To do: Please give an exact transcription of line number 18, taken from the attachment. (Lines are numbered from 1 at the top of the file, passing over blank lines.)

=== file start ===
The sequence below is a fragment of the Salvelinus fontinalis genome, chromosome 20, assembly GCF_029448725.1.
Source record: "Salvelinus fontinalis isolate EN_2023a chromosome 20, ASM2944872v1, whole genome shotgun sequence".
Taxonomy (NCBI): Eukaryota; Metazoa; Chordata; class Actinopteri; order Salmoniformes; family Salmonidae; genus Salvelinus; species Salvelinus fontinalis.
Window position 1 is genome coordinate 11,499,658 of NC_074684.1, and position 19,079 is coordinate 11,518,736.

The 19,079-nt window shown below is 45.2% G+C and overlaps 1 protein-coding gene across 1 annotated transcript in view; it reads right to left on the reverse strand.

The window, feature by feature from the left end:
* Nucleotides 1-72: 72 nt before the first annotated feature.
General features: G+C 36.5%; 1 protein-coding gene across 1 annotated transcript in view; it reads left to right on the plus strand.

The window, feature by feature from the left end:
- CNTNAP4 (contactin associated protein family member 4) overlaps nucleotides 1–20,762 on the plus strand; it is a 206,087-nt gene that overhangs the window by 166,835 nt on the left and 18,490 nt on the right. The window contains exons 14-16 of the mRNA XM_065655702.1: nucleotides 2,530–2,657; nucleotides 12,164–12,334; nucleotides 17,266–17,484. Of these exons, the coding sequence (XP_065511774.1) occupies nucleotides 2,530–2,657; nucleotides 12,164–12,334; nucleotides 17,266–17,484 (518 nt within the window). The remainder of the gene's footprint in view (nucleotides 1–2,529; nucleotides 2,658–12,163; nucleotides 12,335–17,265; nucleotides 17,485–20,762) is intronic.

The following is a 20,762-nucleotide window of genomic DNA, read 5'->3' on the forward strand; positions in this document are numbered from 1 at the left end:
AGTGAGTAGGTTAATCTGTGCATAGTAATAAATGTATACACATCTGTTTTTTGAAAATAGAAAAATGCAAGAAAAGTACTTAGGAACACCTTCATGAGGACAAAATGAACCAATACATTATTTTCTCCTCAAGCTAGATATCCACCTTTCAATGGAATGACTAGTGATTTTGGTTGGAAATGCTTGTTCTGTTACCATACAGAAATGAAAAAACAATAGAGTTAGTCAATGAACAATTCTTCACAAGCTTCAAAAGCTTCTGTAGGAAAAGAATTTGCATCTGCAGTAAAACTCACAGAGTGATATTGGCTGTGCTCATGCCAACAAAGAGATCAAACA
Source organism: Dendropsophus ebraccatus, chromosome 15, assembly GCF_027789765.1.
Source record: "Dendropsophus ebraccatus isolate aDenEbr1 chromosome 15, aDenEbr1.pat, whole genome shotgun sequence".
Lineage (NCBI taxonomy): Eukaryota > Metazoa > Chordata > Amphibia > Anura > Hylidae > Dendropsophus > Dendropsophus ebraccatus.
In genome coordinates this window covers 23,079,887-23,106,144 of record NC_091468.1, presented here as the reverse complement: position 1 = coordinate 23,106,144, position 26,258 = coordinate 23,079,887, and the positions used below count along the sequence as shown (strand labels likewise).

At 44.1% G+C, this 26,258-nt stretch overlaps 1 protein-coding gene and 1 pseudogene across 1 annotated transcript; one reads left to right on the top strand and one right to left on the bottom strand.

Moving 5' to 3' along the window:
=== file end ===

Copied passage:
Moving 5' to 3' along the window: